U.N. ENVOY PLEDGES TO BEEF UP PRESENCE OF PEACEKEEPERS IN NORTH KIVU, EASTERN DR CONGO
The Secretary-Generals Special Representative for the Democratic Republic of the Congo, Alan Doss, is continuing his security and humanitarian assessment mission to North Kivu. He has held meetings in various towns with Congolese civilian and military authorities as well as with womens groups.
The UN Mission in the DRC (MONUC) says that Doss interlocutors denounced the insecurity and the spate of sexual violence against women. In response, the Special Representative pledged to strengthen the presence of peacekeepers in the region.
He said the Mission will beef up its logistical support to the Congolese army to flush out illegal armed groups from the region. Doss told representatives of women groups that a stronger UN presence in the region will help impose discipline within the armed forces. All this should, in turn, help contain and prevent sexual violence, he said.
Doss also visited the sites of various projects launched in the context of the recently-adopted regional stabilization and development plan.
SECRETARY-GENERALS REPORT ON U.N. MISSION IN KOSOVO IS RELEASED TODAY
The Secretary-Generals latest
report on the UN Interim Administration Mission in Kosovo, or UNMIK, is available today. In it, he notes that there is a perception among many Kosovo Albanians that UNMIKs continued presence is an unwelcome obstacle to the desire for Kosovo to function as a sovereign State.
On the other hand, many Kosovo Serbs continue to reject the authority of Kosovo institutions derived from the quote Constitution of the Republic of Kosovo end of quote.
For its part, UNMIK has accelerated its reconfiguration process, with its functions being adapted to respond to profoundly changed circumstances on the ground.
On the European Union Rule of Law Mission in Kosovo, or EULEX, the Secretary-General notes its assumption of operational functions in the rule of law sector. He adds that this coordinated effort was accomplished without significant security incidents, and with the support of both Pristina and Belgrade. In that sense, it constitutes a major milestone in the international involvement in Kosovo, and a positive example of cooperation between the UN and the EU.
The Secretary-General again notes the commitment of EULEX to operate under the overall authority and within the status-neutral framework of the UN. And he stresses that its deployment and role in Kosovo need to continue to take into account the specific circumstances and concerns of all communities.
He also notes that EULEX has begun to submit reports to the UN on its activities on a regular basis.
UNITED NATIONS SADDENED BY DEATH OF NGO STAFF IN SRI LANKA
The United Nations in Sri Lanka issued a statement saying it is saddened to learn of the death of a national staff member of the non-governmental organization CARE. He died of injuries sustained as a result of shelling inside the No Fire Zone, compounded by a lack of sufficient medical care.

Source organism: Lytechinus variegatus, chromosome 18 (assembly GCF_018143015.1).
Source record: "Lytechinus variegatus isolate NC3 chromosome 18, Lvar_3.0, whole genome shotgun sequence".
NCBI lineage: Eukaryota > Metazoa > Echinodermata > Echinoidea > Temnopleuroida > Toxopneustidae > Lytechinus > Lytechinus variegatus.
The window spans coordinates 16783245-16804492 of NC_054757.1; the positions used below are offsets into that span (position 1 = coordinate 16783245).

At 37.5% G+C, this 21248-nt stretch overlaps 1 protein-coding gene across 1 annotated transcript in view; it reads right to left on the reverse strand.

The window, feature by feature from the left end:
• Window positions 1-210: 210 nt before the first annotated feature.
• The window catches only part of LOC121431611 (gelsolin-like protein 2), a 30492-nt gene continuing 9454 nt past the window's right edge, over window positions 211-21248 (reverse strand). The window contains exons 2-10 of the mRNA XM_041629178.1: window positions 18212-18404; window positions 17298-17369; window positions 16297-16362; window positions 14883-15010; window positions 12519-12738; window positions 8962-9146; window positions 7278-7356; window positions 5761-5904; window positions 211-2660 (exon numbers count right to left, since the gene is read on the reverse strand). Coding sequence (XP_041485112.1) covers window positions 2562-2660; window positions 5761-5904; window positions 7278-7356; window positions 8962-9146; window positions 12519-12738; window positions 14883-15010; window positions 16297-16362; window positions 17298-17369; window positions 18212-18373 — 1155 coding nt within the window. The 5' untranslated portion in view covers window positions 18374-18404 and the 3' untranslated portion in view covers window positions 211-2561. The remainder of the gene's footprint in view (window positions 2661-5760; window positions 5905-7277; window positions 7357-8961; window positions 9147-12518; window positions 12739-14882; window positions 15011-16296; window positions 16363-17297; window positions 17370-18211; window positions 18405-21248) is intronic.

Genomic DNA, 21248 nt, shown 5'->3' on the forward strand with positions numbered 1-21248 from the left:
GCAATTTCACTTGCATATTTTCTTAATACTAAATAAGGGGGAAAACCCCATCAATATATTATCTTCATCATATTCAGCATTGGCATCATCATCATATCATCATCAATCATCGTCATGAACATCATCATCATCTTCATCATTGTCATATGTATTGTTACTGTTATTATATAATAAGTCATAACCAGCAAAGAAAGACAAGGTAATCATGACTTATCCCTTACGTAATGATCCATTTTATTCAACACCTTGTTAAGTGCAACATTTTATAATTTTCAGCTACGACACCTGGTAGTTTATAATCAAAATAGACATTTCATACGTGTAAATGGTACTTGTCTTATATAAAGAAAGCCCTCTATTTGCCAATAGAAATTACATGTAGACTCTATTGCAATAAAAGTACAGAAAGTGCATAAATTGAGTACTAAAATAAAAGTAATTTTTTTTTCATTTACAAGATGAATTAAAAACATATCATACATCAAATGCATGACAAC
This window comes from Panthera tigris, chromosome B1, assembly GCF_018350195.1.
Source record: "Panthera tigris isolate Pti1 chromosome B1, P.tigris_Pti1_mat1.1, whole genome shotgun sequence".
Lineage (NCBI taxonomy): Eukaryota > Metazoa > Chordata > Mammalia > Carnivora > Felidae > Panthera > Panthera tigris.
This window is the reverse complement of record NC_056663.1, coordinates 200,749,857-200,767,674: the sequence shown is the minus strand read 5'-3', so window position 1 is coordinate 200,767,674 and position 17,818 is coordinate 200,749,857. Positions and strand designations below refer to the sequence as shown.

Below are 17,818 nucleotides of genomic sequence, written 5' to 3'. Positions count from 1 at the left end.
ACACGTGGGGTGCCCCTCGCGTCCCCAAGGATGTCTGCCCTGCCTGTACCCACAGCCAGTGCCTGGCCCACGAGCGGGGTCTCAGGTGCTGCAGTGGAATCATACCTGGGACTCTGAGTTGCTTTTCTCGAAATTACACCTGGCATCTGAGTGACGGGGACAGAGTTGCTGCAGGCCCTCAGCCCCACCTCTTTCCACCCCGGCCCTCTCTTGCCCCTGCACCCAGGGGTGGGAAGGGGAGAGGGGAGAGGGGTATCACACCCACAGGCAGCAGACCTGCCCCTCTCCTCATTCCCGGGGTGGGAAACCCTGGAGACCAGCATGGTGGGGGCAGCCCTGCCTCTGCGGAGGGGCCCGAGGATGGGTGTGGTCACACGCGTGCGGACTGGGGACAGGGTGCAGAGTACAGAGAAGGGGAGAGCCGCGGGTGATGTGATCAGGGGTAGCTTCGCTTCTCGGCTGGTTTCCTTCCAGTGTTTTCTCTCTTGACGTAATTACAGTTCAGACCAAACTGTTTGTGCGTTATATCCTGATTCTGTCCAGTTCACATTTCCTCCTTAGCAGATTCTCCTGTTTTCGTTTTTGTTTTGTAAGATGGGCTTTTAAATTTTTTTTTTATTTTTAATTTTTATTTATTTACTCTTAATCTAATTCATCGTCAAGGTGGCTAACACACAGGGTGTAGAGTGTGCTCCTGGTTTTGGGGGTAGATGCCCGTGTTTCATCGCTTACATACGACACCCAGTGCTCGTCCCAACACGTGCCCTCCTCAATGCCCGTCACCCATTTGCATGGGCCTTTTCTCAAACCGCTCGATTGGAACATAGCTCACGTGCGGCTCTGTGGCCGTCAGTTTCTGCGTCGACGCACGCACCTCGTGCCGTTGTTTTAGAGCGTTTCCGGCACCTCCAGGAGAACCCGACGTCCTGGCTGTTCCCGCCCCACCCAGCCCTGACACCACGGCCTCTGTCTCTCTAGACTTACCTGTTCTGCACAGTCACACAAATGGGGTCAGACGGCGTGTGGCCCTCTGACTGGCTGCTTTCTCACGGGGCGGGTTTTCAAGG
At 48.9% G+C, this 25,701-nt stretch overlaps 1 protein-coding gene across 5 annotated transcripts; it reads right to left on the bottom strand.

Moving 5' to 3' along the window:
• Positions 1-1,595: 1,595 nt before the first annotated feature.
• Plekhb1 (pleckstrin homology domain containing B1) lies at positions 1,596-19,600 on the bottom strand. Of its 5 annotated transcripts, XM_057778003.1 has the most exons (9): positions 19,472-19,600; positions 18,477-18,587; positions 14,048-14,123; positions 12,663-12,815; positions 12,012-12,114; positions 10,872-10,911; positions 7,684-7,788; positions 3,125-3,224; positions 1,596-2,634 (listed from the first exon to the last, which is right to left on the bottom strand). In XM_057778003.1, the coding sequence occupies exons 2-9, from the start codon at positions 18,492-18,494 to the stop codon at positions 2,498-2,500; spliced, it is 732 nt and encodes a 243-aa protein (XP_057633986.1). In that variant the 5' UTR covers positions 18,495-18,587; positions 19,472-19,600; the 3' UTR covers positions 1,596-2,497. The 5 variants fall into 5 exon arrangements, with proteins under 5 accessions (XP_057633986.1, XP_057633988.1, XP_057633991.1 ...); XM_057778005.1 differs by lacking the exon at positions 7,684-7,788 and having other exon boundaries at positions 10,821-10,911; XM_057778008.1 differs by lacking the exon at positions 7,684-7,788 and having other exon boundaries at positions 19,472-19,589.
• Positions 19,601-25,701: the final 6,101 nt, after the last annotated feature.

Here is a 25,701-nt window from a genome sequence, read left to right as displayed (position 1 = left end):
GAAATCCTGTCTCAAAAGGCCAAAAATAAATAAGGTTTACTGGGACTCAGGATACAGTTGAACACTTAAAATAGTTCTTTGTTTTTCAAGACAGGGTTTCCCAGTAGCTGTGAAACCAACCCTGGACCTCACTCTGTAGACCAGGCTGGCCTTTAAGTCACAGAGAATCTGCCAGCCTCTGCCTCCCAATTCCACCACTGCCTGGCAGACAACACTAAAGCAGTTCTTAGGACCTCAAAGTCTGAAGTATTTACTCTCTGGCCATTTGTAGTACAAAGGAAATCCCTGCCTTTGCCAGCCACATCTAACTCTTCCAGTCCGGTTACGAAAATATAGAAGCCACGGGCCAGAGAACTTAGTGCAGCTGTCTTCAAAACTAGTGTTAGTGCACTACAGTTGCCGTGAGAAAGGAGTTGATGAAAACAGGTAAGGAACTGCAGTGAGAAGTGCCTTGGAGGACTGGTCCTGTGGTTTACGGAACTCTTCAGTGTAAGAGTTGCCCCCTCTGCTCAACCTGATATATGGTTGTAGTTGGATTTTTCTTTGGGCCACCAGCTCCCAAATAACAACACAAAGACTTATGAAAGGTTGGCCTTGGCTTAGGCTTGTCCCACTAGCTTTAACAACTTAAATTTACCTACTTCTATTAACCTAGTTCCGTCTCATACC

Unfortunately, the death of Mr. R. Sabesan is an insight into the larger circumstances confronting civilians trapped by fighting in the conflict area, the statement said.
The United Nations extends its condolences to the family, friends and colleagues of Mr. Sabesan.
FOOD COST DECLINE NOT AS FAST IN DEVELOPING COUNTRIES
While food prices have fallen internationally, that decline is not as fast in developing countries.
Thats one of the findings of a new food price index
launched by the Food and Agriculture Organization (FAO). This interactive internet tool -- covering 55 developing countries -- shows the prices of different food commodities and allows for price comparisons between domestic and international markets, as well as between countries.
UNEP: ONE PERCENT OF WORLD G.D.P. INVESTMENT CAN BOOST GLOBAL GREEN NEW DEAL
The UN Environment Programme (UNEP)
says that investing 1 percent of the worlds GDP -- or around 750 billion dollars into five key sectors could lead to a Global Green New Deal.
The five key sectors identified are: construction; renewable energy; ecological infrastructure; sustainable transport and sustainable agriculture.
UNEP says that investments in these areas in conjunction with other measures could play an important role in reviving the global economy and boosting employment while accelerating the fight against climate change, environmental degradation and poverty.
These findings are part of a new UNEP policy brief launched in advance of the G20 meeting.
UNCTAD: CURRENT ECONOMIC CRISIS REFLECTS GLOBAL FINANCIAL DEREGULATION AND IMBALANCE
A new report by the United Nations Conference on Trade and Development (UNCTAD) says that the current economic crisis reflects failures of national and international financial deregulation and persistent imbalances. It also reflects the absence of a rule-based system and deep inconsistencies among global trading policies, among others.
The report also stresses the need to revive and extend multilateralism in a globalizing world adding that the United Nations must play a central role in guiding this reform process.